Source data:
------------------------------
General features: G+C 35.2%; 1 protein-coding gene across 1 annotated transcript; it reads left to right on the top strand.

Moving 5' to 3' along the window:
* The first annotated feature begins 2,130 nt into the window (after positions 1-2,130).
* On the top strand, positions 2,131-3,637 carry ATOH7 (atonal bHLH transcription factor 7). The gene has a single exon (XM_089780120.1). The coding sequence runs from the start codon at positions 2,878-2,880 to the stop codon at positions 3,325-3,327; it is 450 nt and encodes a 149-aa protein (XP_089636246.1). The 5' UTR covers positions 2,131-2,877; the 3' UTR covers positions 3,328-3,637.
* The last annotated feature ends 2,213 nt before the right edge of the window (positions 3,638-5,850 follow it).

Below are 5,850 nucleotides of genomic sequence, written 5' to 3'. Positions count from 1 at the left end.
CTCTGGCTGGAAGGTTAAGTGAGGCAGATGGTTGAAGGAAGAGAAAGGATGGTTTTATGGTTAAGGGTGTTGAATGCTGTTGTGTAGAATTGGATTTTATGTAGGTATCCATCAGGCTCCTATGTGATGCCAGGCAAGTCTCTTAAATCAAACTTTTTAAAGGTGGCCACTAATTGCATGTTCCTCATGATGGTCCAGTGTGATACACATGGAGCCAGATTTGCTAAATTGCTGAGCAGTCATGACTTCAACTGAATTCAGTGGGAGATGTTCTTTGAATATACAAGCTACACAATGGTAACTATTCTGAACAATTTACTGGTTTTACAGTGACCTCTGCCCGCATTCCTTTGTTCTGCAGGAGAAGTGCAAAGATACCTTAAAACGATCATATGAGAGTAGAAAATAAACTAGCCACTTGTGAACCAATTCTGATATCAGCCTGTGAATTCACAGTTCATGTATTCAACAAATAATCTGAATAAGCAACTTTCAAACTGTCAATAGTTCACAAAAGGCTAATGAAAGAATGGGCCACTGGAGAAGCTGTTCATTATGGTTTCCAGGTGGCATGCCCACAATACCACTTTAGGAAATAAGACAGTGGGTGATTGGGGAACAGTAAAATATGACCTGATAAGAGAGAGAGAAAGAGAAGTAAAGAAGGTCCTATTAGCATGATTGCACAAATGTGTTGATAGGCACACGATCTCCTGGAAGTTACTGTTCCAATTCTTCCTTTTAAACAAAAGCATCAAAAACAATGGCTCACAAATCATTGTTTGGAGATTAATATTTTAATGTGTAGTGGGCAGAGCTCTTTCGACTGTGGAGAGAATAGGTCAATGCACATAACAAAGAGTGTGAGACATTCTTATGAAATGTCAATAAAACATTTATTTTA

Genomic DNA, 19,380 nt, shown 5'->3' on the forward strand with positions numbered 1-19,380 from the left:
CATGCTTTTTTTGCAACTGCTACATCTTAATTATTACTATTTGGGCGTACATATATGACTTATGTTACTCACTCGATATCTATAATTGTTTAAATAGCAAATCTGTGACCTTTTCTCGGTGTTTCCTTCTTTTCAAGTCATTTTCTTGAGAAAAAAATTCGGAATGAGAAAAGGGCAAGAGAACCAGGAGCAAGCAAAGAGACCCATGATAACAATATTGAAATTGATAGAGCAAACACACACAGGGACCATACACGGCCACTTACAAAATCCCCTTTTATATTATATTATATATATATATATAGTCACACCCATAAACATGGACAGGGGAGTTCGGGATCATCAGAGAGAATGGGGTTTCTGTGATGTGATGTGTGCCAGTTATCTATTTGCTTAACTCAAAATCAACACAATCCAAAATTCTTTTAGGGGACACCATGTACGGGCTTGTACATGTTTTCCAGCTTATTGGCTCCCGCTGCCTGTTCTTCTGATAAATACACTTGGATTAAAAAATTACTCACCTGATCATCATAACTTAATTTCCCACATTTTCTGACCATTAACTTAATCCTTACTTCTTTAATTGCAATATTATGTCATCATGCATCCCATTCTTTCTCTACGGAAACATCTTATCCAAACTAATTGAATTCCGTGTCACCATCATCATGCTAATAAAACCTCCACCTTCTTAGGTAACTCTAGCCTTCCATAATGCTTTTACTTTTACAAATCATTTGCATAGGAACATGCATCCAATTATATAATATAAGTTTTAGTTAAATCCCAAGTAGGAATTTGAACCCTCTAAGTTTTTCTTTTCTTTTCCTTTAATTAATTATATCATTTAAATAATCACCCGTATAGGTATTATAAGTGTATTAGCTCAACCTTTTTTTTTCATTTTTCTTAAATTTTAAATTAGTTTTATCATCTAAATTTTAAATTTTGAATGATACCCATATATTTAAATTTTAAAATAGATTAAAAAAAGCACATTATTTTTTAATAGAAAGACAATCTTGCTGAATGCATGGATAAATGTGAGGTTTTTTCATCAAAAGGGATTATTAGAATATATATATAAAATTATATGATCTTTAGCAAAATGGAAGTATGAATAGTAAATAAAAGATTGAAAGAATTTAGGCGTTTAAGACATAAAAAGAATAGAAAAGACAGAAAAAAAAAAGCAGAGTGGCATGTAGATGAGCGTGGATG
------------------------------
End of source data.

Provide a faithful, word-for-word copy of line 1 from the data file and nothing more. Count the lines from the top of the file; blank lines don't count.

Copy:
General features: G+C 35.2%; 1 protein-coding gene across 1 annotated transcript; it reads left to right on the top strand.